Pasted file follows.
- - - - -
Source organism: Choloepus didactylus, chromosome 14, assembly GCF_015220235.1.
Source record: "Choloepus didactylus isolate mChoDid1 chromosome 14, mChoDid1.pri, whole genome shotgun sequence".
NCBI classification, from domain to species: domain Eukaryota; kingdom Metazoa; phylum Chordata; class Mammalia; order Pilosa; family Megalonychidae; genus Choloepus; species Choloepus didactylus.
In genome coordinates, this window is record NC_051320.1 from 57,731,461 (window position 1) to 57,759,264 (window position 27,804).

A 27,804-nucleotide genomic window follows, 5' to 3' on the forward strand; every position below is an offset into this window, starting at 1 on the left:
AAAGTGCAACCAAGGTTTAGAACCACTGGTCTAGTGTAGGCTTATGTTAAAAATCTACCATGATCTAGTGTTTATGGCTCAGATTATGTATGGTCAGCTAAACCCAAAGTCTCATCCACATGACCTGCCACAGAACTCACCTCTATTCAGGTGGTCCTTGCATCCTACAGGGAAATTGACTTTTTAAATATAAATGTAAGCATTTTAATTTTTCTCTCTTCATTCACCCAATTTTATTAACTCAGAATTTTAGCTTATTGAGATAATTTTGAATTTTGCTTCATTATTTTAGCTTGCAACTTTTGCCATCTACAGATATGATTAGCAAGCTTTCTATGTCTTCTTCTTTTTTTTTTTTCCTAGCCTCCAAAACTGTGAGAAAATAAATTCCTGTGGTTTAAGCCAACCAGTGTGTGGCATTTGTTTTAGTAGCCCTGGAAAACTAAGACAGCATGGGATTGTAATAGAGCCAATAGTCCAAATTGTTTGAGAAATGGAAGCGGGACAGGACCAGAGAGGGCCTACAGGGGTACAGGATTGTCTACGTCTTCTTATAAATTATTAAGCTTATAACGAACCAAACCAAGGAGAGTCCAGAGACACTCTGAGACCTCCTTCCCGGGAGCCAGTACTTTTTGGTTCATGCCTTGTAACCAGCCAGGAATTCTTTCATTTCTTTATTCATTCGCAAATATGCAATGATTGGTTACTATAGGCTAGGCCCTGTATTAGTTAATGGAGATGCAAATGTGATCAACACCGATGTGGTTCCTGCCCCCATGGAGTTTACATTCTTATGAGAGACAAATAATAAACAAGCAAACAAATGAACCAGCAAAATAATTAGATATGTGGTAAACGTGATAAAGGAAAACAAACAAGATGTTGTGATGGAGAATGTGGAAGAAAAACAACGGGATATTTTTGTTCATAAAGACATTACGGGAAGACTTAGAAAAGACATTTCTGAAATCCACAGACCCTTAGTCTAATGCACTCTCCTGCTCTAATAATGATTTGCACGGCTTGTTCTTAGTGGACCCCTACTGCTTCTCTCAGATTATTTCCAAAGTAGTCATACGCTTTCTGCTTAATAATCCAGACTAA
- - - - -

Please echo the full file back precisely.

Source organism: Choloepus didactylus, chromosome 14, assembly GCF_015220235.1.
Source record: "Choloepus didactylus isolate mChoDid1 chromosome 14, mChoDid1.pri, whole genome shotgun sequence".
NCBI classification, from domain to species: domain Eukaryota; kingdom Metazoa; phylum Chordata; class Mammalia; order Pilosa; family Megalonychidae; genus Choloepus; species Choloepus didactylus.
In genome coordinates, this window is record NC_051320.1 from 57,731,461 (window position 1) to 57,759,264 (window position 27,804).

A 27,804-nucleotide genomic window follows, 5' to 3' on the forward strand; every position below is an offset into this window, starting at 1 on the left:
AAAGTGCAACCAAGGTTTAGAACCACTGGTCTAGTGTAGGCTTATGTTAAAAATCTACCATGATCTAGTGTTTATGGCTCAGATTATGTATGGTCAGCTAAACCCAAAGTCTCATCCACATGACCTGCCACAGAACTCACCTCTATTCAGGTGGTCCTTGCATCCTACAGGGAAATTGACTTTTTAAATATAAATGTAAGCATTTTAATTTTTCTCTCTTCATTCACCCAATTTTATTAACTCAGAATTTTAGCTTATTGAGATAATTTTGAATTTTGCTTCATTATTTTAGCTTGCAACTTTTGCCATCTACAGATATGATTAGCAAGCTTTCTATGTCTTCTTCTTTTTTTTTTTTCCTAGCCTCCAAAACTGTGAGAAAATAAATTCCTGTGGTTTAAGCCAACCAGTGTGTGGCATTTGTTTTAGTAGCCCTGGAAAACTAAGACAGCATGGGATTGTAATAGAGCCAATAGTCCAAATTGTTTGAGAAATGGAAGCGGGACAGGACCAGAGAGGGCCTACAGGGGTACAGGATTGTCTACGTCTTCTTATAAATTATTAAGCTTATAACGAACCAAACCAAGGAGAGTCCAGAGACACTCTGAGACCTCCTTCCCGGGAGCCAGTACTTTTTGGTTCATGCCTTGTAACCAGCCAGGAATTCTTTCATTTCTTTATTCATTCGCAAATATGCAATGATTGGTTACTATAGGCTAGGCCCTGTATTAGTTAATGGAGATGCAAATGTGATCAACACCGATGTGGTTCCTGCCCCCATGGAGTTTACATTCTTATGAGAGACAAATAATAAACAAGCAAACAAATGAACCAGCAAAATAATTAGATATGTGGTAAACGTGATAAAGGAAAACAAACAAGATGTTGTGATGGAGAATGTGGAAGAAAAACAACGGGATATTTTTGTTCATAAAGACATTACGGGAAGACTTAGAAAAGACATTTCTGAAATCCACAGACCCTTAGTCTAATGCACTCTCCTGCTCTAATAATGATTTGCACGGCTTGTTCTTAGTGGACCCCTACTGCTTCTCTCAGATTATTTCCAAAGTAGTCATACGCTTTCTGCTTAATAATCCAGACTAA